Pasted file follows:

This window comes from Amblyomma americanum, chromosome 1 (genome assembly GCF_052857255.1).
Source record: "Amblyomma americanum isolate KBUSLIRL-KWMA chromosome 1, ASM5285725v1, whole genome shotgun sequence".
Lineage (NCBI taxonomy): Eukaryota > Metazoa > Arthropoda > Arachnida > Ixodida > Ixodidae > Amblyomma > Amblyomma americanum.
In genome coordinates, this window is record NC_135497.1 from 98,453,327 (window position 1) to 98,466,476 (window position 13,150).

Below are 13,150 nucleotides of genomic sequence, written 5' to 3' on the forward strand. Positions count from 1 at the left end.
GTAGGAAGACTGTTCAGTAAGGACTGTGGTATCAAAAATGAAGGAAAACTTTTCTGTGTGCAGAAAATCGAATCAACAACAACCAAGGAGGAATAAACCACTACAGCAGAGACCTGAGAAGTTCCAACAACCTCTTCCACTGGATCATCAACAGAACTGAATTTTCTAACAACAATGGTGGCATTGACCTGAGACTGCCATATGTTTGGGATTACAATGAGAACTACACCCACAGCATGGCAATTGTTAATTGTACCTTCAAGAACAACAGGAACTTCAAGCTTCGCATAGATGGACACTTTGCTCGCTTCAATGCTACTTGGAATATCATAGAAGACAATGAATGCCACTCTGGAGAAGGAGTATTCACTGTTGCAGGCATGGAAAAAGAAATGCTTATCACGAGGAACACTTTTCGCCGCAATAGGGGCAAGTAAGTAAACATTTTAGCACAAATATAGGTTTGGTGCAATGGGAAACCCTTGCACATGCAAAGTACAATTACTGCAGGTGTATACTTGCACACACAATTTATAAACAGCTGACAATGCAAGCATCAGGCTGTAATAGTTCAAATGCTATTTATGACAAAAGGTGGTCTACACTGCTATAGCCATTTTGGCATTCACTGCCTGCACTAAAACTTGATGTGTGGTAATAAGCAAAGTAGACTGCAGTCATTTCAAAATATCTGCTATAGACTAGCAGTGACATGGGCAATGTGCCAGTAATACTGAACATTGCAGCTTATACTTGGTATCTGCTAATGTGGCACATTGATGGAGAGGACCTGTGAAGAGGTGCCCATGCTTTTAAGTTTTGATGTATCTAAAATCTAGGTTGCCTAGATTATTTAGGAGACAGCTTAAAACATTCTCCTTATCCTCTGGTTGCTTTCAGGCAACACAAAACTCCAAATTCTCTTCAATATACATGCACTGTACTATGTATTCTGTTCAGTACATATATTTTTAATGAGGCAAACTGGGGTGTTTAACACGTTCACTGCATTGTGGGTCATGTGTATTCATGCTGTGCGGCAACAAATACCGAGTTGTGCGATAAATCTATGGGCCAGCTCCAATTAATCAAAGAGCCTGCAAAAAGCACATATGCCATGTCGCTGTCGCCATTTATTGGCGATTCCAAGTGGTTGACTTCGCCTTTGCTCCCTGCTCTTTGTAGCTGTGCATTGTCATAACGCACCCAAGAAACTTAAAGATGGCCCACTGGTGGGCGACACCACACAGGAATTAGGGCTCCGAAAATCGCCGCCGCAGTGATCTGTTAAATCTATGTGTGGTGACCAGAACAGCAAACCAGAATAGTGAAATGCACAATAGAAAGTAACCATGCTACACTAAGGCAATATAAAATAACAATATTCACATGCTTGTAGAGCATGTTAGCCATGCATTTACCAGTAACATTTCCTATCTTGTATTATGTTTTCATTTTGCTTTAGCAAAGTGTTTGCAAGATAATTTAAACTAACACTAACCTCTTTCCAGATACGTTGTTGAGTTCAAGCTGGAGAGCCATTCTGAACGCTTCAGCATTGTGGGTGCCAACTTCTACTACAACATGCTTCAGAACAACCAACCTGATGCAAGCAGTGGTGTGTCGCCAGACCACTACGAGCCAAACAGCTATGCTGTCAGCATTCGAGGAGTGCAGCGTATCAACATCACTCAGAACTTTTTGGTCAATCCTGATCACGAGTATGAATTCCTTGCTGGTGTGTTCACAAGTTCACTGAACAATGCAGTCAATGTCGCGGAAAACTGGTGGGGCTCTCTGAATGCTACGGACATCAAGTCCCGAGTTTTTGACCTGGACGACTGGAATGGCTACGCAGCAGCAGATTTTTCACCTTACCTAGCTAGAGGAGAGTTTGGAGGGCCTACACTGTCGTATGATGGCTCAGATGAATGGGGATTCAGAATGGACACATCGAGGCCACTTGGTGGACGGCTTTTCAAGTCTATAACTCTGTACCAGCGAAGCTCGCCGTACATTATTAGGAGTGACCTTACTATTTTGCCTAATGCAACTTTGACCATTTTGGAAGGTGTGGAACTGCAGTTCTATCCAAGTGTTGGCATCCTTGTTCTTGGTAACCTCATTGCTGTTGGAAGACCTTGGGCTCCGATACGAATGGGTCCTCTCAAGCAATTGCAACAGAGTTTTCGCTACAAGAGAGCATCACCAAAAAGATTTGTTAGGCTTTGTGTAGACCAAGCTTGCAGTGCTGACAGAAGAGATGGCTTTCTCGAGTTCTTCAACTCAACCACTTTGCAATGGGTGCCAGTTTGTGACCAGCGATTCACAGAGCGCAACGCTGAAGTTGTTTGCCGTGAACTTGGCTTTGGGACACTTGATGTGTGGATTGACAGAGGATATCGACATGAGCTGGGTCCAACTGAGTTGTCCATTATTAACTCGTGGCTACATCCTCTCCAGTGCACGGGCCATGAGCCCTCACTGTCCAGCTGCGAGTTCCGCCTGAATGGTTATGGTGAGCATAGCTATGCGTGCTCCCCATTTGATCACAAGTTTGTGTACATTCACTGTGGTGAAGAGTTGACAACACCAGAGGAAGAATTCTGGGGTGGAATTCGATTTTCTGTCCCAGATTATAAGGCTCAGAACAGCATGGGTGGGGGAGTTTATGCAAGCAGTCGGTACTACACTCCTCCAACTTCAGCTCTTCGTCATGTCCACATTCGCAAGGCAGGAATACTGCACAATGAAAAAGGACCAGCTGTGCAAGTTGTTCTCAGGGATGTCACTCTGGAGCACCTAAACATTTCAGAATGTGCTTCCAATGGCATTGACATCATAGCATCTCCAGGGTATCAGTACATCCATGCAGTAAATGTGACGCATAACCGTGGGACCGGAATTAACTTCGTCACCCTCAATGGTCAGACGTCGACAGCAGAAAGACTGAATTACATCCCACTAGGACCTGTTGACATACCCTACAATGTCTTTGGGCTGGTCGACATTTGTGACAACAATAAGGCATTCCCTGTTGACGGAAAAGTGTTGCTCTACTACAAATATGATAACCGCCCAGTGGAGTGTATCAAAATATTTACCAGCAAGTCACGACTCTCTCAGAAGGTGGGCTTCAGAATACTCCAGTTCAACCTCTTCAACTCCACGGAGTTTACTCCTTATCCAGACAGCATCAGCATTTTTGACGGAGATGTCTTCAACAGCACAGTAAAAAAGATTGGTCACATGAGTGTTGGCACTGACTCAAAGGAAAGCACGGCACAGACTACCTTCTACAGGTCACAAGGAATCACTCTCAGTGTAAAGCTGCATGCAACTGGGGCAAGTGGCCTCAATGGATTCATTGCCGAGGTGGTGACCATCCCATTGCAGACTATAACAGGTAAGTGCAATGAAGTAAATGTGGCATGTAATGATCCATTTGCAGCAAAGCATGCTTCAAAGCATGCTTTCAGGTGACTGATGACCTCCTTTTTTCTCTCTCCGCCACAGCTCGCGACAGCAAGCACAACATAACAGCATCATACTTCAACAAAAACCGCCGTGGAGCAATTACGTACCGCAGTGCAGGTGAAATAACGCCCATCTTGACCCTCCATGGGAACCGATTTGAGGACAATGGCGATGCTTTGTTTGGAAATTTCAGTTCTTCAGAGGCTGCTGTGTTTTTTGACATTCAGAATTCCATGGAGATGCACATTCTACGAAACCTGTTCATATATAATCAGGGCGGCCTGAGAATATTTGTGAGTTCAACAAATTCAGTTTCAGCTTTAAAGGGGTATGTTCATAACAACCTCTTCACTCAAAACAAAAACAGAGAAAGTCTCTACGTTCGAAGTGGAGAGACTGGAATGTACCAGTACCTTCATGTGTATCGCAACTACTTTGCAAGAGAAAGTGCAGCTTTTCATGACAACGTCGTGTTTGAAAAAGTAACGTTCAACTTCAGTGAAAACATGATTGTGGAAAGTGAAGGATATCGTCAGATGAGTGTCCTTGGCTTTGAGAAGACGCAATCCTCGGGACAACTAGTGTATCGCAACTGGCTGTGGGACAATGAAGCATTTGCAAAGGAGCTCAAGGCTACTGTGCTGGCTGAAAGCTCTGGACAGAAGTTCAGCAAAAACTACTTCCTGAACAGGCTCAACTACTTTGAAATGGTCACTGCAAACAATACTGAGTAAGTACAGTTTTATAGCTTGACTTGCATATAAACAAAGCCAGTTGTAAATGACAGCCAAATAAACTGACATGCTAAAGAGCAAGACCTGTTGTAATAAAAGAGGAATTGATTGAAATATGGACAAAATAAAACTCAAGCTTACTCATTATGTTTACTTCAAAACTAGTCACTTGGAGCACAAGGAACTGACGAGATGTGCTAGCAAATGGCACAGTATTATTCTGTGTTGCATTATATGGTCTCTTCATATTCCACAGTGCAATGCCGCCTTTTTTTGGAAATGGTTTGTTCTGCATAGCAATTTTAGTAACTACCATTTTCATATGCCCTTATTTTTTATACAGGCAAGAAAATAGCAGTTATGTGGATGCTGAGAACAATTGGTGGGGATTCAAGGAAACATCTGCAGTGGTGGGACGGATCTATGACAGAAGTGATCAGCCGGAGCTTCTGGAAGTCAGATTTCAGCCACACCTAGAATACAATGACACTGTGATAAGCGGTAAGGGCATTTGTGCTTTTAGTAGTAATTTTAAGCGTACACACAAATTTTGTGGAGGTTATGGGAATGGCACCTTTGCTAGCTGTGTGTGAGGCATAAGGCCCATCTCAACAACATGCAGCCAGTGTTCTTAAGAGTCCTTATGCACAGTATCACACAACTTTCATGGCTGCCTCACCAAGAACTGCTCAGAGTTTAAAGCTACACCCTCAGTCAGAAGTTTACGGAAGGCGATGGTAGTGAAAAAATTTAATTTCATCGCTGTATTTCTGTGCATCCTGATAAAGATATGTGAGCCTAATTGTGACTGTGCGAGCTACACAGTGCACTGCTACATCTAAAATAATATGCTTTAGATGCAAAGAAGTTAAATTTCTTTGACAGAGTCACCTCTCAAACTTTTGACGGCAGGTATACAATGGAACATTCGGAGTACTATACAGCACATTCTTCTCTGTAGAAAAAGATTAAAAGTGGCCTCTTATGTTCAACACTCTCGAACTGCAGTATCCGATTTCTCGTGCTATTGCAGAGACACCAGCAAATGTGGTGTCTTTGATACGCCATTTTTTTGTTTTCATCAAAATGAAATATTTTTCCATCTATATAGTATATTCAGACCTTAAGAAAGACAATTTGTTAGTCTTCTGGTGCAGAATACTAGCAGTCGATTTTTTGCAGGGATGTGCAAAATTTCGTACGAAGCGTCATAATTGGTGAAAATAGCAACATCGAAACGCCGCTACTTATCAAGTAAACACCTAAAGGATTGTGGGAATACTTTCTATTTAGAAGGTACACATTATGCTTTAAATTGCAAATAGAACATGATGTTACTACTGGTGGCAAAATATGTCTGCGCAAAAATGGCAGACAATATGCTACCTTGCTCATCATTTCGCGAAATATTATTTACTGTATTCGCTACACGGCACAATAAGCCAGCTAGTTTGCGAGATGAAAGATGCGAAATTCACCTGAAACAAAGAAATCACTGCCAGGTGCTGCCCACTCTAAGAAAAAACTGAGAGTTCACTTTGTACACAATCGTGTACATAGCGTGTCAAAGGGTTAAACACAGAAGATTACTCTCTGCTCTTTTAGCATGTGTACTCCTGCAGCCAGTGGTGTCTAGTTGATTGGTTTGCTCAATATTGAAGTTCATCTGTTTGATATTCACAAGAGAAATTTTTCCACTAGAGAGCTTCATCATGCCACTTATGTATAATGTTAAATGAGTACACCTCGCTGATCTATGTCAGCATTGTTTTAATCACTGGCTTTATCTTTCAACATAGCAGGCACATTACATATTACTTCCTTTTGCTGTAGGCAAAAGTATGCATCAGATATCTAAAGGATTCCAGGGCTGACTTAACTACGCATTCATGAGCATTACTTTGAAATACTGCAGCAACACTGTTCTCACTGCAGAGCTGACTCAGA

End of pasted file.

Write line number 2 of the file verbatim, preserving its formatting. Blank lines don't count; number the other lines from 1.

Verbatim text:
Source record: "Amblyomma americanum isolate KBUSLIRL-KWMA chromosome 1, ASM5285725v1, whole genome shotgun sequence".